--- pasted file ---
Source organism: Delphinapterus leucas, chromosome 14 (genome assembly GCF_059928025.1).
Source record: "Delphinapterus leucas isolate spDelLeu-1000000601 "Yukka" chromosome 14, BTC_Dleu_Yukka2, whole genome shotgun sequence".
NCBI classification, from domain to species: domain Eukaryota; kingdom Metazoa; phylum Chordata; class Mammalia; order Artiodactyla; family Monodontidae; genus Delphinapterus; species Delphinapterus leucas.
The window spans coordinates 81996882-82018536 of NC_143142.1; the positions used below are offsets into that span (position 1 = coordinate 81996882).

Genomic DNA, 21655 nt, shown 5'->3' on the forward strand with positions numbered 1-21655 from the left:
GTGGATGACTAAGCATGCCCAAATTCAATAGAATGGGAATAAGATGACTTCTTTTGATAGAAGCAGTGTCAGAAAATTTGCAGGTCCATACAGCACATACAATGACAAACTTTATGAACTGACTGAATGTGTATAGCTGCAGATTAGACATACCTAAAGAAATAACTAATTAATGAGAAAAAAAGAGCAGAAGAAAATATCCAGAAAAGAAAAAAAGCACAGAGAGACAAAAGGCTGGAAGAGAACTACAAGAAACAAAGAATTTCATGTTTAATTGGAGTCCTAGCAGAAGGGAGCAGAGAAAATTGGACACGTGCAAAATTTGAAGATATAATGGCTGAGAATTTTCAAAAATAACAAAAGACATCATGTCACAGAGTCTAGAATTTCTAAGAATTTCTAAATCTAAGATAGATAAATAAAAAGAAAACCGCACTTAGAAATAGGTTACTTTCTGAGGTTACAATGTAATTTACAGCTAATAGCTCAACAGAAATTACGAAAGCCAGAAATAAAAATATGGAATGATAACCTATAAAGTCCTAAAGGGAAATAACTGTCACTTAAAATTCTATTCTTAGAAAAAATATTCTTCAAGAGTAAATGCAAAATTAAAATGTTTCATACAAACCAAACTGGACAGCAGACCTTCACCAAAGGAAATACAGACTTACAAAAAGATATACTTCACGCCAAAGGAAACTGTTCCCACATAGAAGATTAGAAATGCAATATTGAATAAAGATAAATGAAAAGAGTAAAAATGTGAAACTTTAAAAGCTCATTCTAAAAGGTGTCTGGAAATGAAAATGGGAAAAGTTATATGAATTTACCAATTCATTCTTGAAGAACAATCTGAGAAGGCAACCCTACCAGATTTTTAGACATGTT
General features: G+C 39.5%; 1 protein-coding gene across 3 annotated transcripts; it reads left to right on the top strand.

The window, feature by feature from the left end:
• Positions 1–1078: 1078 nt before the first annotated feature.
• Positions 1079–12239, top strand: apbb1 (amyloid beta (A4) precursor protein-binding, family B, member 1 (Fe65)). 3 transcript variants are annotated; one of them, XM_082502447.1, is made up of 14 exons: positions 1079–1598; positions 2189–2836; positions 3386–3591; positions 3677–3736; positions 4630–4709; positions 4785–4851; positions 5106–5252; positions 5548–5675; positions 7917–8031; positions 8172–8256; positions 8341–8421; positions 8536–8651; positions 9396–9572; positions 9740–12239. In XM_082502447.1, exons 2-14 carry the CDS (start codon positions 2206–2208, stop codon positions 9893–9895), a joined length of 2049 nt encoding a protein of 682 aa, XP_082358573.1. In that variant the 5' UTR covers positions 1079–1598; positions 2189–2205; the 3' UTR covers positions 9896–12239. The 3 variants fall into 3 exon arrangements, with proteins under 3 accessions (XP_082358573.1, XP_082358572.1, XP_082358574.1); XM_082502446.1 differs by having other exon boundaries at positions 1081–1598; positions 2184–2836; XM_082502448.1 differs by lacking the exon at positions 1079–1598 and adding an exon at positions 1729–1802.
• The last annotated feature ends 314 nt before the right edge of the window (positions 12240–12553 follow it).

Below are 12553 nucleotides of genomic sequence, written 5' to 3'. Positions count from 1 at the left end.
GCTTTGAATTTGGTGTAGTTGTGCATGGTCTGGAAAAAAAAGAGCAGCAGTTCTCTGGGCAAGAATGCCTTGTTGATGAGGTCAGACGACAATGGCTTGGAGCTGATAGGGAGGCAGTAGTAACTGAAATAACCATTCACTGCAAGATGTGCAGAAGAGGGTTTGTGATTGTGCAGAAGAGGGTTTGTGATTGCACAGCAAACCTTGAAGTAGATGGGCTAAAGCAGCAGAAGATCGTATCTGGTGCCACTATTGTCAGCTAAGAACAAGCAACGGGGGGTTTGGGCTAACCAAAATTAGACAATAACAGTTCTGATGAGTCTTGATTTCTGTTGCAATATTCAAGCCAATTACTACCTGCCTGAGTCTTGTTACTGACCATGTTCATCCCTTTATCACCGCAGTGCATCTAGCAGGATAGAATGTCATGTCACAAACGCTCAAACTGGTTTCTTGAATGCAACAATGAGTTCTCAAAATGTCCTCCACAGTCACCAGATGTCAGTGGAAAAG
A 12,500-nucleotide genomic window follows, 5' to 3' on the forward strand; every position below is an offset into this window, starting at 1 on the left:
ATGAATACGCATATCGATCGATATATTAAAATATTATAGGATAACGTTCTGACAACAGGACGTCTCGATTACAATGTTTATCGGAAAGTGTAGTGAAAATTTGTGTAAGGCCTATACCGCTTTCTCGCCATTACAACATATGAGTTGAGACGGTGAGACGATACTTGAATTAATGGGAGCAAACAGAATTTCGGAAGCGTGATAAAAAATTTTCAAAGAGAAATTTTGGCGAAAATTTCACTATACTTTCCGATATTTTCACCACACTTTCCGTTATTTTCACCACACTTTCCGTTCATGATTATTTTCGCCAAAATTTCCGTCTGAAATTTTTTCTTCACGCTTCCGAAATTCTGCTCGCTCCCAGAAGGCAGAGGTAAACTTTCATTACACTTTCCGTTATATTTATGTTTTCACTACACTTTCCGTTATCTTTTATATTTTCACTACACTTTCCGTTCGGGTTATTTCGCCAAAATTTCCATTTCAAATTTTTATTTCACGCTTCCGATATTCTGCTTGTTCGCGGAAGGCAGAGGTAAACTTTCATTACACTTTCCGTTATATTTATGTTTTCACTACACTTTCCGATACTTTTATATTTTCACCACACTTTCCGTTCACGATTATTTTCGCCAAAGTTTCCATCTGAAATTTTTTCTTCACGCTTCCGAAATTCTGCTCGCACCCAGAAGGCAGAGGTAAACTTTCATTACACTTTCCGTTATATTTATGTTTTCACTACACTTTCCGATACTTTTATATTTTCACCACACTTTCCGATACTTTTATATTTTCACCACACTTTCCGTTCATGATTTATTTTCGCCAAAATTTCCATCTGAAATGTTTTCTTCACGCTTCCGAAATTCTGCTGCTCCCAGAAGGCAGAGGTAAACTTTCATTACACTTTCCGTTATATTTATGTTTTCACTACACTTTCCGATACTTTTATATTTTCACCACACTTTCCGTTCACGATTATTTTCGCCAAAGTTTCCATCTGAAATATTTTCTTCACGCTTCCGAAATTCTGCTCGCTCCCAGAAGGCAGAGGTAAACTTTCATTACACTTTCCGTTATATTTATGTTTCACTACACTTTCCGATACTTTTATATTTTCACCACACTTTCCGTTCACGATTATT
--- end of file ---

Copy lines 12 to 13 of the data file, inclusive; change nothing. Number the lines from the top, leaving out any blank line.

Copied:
Below are 12553 nucleotides of genomic sequence, written 5' to 3'. Positions count from 1 at the left end.
GCTTTGAATTTGGTGTAGTTGTGCATGGTCTGGAAAAAAAAGAGCAGCAGTTCTCTGGGCAAGAATGCCTTGTTGATGAGGTCAGACGACAATGGCTTGGAGCTGATAGGGAGGCAGTAGTAACTGAAATAACCATTCACTGCAAGATGTGCAGAAGAGGGTTTGTGATTGTGCAGAAGAGGGTTTGTGATTGCACAGCAAACCTTGAAGTAGATGGGCTAAAGCAGCAGAAGATCGTATCTGGTGCCACTATTGTCAGCTAAGAACAAGCAACGGGGGGTTTGGGCTAACCAAAATTAGACAATAACAGTTCTGATGAGTCTTGATTTCTGTTGCAATATTCAAGCCAATTACTACCTGCCTGAGTCTTGTTACTGACCATGTTCATCCCTTTATCACCGCAGTGCATCTAGCAGGATAGAATGTCATGTCACAAACGCTCAAACTGGTTTCTTGAATGCAACAATGAGTTCTCAAAATGTCCTCCACAGTCACCAGATGTCAGTGGAAAAG